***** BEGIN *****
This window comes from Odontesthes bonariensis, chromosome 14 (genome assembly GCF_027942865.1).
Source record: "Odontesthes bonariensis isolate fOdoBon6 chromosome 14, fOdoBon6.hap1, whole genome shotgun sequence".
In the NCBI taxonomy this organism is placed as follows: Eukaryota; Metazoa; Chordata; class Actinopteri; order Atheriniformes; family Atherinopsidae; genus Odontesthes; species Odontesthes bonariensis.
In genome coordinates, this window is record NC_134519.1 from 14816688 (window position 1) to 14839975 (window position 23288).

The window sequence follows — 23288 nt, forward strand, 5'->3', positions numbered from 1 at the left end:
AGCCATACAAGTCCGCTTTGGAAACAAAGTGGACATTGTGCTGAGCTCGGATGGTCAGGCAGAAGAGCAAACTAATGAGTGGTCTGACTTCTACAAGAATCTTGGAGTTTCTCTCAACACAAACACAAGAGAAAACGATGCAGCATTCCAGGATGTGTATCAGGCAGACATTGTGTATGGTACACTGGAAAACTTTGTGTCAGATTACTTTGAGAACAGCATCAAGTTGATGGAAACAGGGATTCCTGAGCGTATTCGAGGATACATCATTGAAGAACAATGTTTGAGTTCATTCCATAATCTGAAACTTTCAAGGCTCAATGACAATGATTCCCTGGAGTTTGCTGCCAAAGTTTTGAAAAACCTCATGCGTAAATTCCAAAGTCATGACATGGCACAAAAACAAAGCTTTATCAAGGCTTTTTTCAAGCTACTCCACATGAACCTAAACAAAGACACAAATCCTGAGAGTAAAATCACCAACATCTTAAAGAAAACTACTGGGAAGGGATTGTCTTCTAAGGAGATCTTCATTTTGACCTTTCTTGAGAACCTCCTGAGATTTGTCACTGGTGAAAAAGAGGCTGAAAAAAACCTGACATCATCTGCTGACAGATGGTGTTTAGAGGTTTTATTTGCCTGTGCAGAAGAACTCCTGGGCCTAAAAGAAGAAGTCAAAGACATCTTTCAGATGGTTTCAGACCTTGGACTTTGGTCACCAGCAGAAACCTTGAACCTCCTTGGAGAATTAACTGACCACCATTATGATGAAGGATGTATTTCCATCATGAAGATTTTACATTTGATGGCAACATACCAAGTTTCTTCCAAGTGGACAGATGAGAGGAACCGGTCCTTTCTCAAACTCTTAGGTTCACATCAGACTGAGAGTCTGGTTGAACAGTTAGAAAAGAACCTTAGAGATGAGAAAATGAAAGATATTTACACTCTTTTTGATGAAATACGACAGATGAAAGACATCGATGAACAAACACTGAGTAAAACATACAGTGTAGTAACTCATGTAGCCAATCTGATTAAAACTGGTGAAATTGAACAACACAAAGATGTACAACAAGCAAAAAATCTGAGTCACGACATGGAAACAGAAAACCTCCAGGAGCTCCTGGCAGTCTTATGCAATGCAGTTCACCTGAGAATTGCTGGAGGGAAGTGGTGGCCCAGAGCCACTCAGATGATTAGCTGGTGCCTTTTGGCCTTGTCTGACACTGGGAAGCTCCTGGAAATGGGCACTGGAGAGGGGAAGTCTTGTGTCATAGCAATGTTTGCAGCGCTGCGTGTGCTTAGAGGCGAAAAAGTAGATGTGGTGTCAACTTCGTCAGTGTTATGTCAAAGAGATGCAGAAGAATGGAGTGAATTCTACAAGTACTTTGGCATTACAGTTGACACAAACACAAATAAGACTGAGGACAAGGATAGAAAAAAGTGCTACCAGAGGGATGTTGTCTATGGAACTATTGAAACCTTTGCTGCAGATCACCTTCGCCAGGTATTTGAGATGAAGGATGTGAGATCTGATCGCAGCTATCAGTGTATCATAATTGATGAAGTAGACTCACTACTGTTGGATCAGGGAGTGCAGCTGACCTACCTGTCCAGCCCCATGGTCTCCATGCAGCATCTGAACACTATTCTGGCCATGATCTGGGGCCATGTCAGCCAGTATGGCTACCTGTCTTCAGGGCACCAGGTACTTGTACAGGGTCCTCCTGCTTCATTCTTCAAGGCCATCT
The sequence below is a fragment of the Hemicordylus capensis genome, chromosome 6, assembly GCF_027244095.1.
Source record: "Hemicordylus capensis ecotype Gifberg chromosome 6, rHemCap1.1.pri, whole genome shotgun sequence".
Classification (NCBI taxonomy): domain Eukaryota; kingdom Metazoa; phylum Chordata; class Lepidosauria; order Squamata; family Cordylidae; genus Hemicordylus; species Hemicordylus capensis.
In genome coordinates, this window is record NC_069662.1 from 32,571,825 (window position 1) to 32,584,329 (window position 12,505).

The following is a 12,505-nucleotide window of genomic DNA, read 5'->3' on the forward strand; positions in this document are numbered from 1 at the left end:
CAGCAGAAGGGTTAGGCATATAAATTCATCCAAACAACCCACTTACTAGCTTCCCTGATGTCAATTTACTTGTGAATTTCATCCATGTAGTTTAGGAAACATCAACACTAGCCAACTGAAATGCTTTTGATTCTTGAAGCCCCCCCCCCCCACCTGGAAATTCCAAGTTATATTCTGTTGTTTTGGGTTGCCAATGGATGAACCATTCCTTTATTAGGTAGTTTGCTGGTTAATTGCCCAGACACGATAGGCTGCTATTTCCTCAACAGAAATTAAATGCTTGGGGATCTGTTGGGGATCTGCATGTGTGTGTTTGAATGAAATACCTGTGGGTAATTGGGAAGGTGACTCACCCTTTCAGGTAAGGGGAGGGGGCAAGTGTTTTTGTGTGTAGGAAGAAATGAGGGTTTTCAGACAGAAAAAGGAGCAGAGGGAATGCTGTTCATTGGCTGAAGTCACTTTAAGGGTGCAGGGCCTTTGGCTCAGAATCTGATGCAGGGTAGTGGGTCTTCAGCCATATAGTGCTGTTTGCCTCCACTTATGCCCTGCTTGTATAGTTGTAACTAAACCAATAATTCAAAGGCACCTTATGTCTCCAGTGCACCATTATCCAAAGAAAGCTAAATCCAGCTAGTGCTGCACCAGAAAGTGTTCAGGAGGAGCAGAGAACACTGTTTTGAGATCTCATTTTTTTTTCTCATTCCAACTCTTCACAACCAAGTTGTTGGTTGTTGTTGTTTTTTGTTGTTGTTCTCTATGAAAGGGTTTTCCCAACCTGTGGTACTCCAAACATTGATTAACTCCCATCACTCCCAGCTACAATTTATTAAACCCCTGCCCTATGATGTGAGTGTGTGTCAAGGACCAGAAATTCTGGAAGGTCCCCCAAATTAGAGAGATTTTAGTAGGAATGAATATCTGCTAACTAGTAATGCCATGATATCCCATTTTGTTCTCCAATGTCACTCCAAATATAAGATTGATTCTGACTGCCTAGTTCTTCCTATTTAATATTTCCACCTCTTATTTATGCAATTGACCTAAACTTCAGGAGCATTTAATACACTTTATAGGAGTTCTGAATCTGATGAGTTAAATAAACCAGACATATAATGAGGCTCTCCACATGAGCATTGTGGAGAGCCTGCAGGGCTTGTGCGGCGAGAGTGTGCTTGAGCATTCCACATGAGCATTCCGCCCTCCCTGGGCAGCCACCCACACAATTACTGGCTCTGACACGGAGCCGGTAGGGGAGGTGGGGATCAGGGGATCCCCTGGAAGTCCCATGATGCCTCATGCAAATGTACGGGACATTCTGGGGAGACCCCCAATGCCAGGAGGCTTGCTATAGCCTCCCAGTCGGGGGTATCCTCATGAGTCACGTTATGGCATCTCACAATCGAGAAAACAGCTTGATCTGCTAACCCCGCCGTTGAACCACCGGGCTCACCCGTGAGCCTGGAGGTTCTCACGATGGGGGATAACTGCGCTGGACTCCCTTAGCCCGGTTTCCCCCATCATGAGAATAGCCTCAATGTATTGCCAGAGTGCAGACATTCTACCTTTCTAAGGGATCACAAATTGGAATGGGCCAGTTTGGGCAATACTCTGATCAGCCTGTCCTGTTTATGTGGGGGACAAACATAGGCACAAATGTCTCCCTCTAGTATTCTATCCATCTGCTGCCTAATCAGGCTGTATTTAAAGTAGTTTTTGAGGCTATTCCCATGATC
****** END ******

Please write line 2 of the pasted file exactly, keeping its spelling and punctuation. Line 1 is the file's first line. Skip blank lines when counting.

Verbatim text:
Source record: "Odontesthes bonariensis isolate fOdoBon6 chromosome 14, fOdoBon6.hap1, whole genome shotgun sequence".